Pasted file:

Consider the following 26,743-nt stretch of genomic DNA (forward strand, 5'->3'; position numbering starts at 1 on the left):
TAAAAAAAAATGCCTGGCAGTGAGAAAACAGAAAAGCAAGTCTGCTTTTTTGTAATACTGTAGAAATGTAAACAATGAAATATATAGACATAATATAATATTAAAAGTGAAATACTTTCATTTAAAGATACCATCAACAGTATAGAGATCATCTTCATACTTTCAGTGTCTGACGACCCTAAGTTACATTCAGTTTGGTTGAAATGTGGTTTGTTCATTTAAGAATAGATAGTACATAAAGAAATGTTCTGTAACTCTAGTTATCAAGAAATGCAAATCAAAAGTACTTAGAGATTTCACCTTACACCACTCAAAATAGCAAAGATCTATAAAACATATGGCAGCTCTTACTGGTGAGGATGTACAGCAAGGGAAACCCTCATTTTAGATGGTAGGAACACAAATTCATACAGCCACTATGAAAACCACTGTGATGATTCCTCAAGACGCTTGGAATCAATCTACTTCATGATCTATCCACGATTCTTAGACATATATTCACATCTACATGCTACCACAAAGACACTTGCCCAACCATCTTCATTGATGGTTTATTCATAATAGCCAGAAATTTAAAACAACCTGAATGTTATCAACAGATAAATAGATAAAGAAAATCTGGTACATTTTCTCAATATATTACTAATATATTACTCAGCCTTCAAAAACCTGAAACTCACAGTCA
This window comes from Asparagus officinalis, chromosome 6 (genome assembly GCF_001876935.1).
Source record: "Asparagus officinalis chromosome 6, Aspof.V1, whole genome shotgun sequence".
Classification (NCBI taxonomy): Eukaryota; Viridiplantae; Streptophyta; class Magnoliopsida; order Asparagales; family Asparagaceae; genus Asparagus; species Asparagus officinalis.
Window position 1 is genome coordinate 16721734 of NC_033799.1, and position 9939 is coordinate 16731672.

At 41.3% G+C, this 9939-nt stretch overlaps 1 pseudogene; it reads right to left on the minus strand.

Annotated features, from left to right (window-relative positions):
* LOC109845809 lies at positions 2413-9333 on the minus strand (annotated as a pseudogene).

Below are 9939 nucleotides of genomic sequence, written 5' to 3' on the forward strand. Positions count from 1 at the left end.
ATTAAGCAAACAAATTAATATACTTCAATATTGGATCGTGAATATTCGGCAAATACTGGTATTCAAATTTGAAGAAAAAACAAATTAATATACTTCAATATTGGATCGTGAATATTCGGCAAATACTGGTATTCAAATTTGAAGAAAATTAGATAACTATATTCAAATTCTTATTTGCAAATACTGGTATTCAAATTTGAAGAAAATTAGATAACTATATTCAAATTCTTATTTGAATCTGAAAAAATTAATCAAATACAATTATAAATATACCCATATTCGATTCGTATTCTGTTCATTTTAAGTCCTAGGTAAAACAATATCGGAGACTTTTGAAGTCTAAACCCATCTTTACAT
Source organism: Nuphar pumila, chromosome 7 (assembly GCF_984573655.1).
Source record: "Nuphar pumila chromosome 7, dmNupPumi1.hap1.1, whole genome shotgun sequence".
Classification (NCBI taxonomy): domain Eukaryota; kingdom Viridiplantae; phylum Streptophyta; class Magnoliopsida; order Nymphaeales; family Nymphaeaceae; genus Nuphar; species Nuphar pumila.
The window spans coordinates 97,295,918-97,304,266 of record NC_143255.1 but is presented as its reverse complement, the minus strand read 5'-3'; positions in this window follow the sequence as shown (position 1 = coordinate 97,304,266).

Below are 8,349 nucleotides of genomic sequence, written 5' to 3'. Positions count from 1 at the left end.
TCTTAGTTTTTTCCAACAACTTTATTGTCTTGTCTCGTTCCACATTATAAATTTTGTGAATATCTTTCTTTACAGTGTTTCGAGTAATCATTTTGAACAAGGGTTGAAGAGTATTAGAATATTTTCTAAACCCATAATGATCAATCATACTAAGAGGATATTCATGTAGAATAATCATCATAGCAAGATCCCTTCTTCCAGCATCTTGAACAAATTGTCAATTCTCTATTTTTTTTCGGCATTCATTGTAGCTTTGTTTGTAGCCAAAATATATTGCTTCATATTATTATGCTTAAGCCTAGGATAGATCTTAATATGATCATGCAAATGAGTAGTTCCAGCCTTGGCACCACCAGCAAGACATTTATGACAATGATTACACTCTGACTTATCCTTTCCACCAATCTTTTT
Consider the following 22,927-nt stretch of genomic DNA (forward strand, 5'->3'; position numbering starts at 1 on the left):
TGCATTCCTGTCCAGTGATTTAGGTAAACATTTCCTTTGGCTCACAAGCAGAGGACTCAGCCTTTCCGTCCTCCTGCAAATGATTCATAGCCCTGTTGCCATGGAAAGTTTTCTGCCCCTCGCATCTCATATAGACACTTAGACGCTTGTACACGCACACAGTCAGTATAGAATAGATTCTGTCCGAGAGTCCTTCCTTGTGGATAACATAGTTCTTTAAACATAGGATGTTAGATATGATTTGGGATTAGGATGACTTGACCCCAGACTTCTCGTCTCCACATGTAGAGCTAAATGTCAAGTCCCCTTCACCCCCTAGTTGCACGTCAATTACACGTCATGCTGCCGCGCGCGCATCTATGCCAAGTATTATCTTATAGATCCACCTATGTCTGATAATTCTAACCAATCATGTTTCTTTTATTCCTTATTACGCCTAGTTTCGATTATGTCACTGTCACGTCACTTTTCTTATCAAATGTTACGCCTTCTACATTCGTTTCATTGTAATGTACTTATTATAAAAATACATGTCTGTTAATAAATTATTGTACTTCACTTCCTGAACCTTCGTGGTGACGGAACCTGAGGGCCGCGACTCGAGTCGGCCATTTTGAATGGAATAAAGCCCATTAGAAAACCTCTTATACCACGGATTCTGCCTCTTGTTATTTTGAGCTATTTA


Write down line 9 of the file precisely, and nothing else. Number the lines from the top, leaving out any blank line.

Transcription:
* LOC109845809 lies at positions 2413-9333 on the minus strand (annotated as a pseudogene).